Back in mid-2011, I landed in Kenya as a young, wet-behind-the-ears journalist not knowing what to expect and where it would lead. It was a heady time to arrive in the East African country.
I arrived with no particular specialism, but within no time at all there was very little doubt what my primary focus would be. Tech. Six years ago, Nairobi was a buoyant place to be when it came to technology.
The iHub was still in its early, most exciting stages. M-Pesa was still a relatively new innovation, an important story that had not yet got old with the telling. Crowdmapping startup Ushahidi was the darling of the Kenyan tech space, and going increasingly global.
At a myriad of conferences and pitch events I was meeting startups with genuinely exciting products. Not a week would go by without a major investor pitching up at Jomo Kenyatta International Airport, or another undersea cable landing at the coast to provide Kenyans with more bandwidth they could even use at that point.
Those days seem a long time ago now. M-Pesa is an old story, a major innovation no doubt, but one that we are all increasingly tired of reading about in the regularly posted, tired descriptions of African innovation. Ushahidi is now a major global company, a true example of Kenyan innovation exported, but recently found itself at the centre of a sexual harassment scandal that spiralled into accusations of some of its executives holding for too much sway over the local startup scene.
Part of the problem is that there have not been enough major success stories to pick up the baton from M-Pesa and Ushahidi in establishing Kenya – and Nairobi in particular – as a major African tech hub. The Kenyan tech scene has been living off past glories for too long, and in the meantime has been caught up with or overtaken by other aspiring hubs.
There was much excitement back in 2015 when local fintech startup Weza Tele was acquired by AFB for US$1.7 million. Yet this exit is suggestive of part of the problem. Impressive as it may have seemed, US$1.7 million is a drop in the ocean, far less than the majority of Western startups would raise even in a seed round. One person intimately involved in the deal that I spoke to, when told of the reaction in Nairobi, told me they found that “very sad”.
That about sums it up. And, in stark contrast to those heady days of 2011, it is getting harder and harder to find exciting startups from Kenya. Trust me, we’ve tried. Take a look at the startups from across Africa that Disrupt Africa has profiled over the last couple of years – and we publish at least two or three a week – and you will note Kenya is very underrepresented. And this in spite of regularly reaching out to big players in the scene that could recommend startups, if only they could.
This has also been noted by investors. Disrupt Africa’s most recent report on funding for African tech startups – released in January – found the overall amount of funding raised by Kenyan startups declined by 77.9 per cent in 2016 from the 2015 figure. Kenya lagged far behind South Africa and Nigeria, and only raised narrowly more than Egypt and Ghana. A number of investment firms have been and gone. 88mph gave up on Kenya long ago. Even the Savannah Fund is increasingly looking outside of Kenya’s borders for deals.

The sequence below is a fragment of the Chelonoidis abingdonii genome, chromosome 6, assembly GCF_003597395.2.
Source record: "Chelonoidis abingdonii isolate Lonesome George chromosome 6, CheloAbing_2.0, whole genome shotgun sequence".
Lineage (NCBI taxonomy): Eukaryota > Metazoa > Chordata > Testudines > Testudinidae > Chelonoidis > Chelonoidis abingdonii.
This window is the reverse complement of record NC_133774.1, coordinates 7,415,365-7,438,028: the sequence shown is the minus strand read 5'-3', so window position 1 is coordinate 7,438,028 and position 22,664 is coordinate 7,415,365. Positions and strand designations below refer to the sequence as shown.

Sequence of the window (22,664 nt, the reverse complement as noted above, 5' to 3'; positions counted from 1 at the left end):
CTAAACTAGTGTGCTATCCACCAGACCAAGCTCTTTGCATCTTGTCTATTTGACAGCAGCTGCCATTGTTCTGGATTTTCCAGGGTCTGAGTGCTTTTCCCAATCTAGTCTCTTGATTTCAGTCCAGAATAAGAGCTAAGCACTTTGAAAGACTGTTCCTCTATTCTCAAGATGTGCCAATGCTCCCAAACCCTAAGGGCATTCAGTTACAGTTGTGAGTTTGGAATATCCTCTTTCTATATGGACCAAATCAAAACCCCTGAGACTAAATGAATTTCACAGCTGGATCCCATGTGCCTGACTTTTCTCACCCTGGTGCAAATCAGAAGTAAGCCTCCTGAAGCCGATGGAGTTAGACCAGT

Where, in all of this, is the government. Since first being elected, President Uhuru Kenyatta has talked a good game when it comes to the local startup scene. He hosted the Global Entrepreneurship Summit alongside Barack Obama, touted Kenya as a “gateway to Africa” for US investors, and told Parliament Kenya was becoming a “startup nation”. He also paid an impromptu visit to a number of Nairobi tech hubs in 2015.
The flagship initiative of Kenyatta’s government when it comes to the tech startup scene was Enterprise Kenya, launched with much fanfare by the Ministry of ICT and the ICT Authority in early 2015 in order to support and build the technology entrepreneurship ecosystem in the country. It was even suggested in April 2015 Kenyatta had set the Ministry of ICT a target of investing in at least 50 startups over the next year. How many has it managed? You guessed it: none.
In spite of the lack of tangible success stories and inactivity on the government’s side, Kenya still has a chance to address the slide. The recent US$10.3 million funding round raised by agri-tech startup Twiga Foods suggested local startups still have the potential to attract the attention of international investors.
Indeed, there should on the face of it be plenty to keep investors active. Politically the country is relatively stable, and as more people get online the market is growing. Integration between East African Community (EAC) member states will also assist this progress. Kenya also has a very developed startup ecosystem, with the iHub especially leading the way in supporting local startups while making itself sustainable as an organisation.
The potential is undoubtedly there, but for a number of reasons Kenya has allowed itself to fall behind. What the local tech scene needs now in order to address the slide is more tangible success stories to attract investors and build momentum.
Ushahidi and M-Pesa were – and are – great innovations. Yet the buzz they generated belongs to the past. It is up to present entrepreneurs and innovators – and the organisations that support them – to ensure Kenya continues to innovate to propel it into the future.